What does it truly mean that culture’s operated as a business? Of course, almost everything’s run that way – carved up, targeted, marketed, managed with an eye to profit and market share – but when it comes to human cultural life, what’s the end result of money being in the mix?
It’s one of these questions I hesitate to ask as we’re living in times where questioning the logic of marketplaces tends to be looked down on; but it’s strange to think that the world of meaning, belonging, identity, and social reflection would be subject to market forces (Notes One). Doesn’t culture needs to be inclusive, something everyone can access and find their place within? Or perhaps that’s too idealistic.
Maybe it’s just that the world’s become all about money? Everything, everyone, has a price and anything we do can be seen purely with financial eyes (Notes Two). It’s one way of looking at life, and, for now, it tends to seem like it’s the only way.
And maybe that’s largely down to technology having completely shaken up human industry, leaving people grappling with how to structure things in this new world of online distribution and direct audience engagement. Who’s to say what’s going on, really? So much has changed in the last hundred years or so that it’s perhaps too early to say where our feet are going to land (Notes Three).
It does seem it’s all about the money, though: brands, reach, influence, spin offs, merchandise. This reframing of culture through the lens of business, seeking whatever recipe or trend will be most profitable on the timescale we’re concerned with. The main focus seems to be commercial crossover or other avenues for generating greater revenue out of us.
Stepping back, though, we’re clearly social creatures who seek meaning and belonging; with culture being the part of society that meets those needs. It’s the stories we tell, the mirror we hold up, the place to rise above the everyday and feel part of something greater. It can be the food that nourishes both people and society, encouraging our growth toward something worthwhile and, hopefully, globally viable. Again, idealism.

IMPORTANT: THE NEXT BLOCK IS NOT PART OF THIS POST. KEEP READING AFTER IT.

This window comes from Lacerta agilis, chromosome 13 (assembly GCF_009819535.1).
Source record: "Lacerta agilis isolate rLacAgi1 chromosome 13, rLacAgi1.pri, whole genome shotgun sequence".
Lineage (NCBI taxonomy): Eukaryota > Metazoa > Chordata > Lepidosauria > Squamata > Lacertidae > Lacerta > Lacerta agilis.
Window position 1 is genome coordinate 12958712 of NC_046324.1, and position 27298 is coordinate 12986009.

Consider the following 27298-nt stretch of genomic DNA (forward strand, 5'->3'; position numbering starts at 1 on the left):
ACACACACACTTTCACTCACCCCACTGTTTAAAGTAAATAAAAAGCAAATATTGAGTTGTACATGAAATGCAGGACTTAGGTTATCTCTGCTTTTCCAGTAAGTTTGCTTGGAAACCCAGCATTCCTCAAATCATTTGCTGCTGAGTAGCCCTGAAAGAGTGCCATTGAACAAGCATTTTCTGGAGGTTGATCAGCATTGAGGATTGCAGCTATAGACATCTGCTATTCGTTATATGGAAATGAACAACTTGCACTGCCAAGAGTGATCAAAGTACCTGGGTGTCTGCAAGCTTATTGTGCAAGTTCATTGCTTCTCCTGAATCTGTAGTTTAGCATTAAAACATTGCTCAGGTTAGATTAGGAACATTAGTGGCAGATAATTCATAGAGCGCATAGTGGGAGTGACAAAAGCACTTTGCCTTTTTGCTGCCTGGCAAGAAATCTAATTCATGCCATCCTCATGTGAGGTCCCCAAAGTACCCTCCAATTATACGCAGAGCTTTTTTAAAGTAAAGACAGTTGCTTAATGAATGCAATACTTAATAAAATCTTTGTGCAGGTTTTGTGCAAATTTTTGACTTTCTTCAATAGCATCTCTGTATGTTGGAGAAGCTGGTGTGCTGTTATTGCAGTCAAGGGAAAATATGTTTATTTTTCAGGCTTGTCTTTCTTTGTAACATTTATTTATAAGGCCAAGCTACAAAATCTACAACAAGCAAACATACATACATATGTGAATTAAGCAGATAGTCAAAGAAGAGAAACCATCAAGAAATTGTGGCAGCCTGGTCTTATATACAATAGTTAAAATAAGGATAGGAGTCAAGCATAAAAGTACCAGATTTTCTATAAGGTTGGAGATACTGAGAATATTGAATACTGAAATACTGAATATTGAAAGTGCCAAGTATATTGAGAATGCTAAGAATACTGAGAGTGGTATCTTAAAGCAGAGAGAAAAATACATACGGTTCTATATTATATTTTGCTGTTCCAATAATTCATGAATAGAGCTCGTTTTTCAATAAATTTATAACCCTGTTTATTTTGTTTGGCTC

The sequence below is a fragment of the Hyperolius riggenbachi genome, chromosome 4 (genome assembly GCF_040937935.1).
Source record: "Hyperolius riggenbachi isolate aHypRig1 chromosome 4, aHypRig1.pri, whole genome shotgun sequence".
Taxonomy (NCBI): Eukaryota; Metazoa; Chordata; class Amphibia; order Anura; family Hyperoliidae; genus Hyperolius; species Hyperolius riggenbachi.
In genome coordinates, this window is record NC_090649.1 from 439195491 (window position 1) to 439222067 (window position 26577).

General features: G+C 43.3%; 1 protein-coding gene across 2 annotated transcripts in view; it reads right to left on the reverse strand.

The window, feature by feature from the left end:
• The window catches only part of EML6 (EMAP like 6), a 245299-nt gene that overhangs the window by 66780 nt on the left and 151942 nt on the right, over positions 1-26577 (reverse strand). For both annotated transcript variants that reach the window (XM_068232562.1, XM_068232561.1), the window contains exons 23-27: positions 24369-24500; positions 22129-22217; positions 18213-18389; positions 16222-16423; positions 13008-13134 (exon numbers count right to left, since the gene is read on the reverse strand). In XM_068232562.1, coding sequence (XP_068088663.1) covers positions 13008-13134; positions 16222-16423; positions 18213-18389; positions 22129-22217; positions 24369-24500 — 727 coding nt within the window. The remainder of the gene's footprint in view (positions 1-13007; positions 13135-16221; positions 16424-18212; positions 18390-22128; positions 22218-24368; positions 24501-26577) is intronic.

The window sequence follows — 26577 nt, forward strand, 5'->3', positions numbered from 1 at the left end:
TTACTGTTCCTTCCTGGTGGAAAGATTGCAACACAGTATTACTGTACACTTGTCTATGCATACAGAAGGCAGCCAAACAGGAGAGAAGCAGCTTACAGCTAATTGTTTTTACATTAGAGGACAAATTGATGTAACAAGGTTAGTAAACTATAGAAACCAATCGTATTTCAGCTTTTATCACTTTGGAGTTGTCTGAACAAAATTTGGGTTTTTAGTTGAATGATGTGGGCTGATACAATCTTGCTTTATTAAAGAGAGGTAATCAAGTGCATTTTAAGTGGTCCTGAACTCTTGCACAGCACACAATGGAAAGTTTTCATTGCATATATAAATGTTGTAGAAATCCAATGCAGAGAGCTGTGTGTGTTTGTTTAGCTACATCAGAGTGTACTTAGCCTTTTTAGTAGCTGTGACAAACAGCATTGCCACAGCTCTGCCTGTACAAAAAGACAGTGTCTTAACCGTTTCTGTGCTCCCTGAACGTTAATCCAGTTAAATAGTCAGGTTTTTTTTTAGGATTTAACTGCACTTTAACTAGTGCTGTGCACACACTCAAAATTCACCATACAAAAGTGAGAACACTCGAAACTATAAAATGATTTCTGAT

But, stepping off those clouds, who’s in charge of this powerful social force? What values and principles guide the selection of stories we’re told? As an industry it might be working well, but does human society need more from its culture than commercial calculations or collaborations that essentially feed off our insecurities and concerns?
Maybe it’s pointless to ask such questions? This is the world we’re living in. Things changed. Culture that was seemingly once quite local, divided, exclusive and entrenched in traditional ideas swiftly passed over into something much more all-encompassing, free and inclusive. It’s easy to look back at “what we lost” or around us at “what’s gone wrong” but perhaps we’ve just been shifting into a world of new cultural realities.
Seen in another light, then, money and technology presumably have democratic potential? Provided we engage with it all wisely.
Notes and References:
Note 1: Definition, expression & interpretation
Note 1: Culture as what we relate to
Note 1: Can we overcome purely economic thinking?
Note 1: Art, collaboration & commodification
Note 2: Values on which we stand firm?
Note 2: The motivation of money
Note 2: The worth of each life
Note 3: All that’s going on around us
Note 3: The potential of technology
Note 3: Patience with the pace of change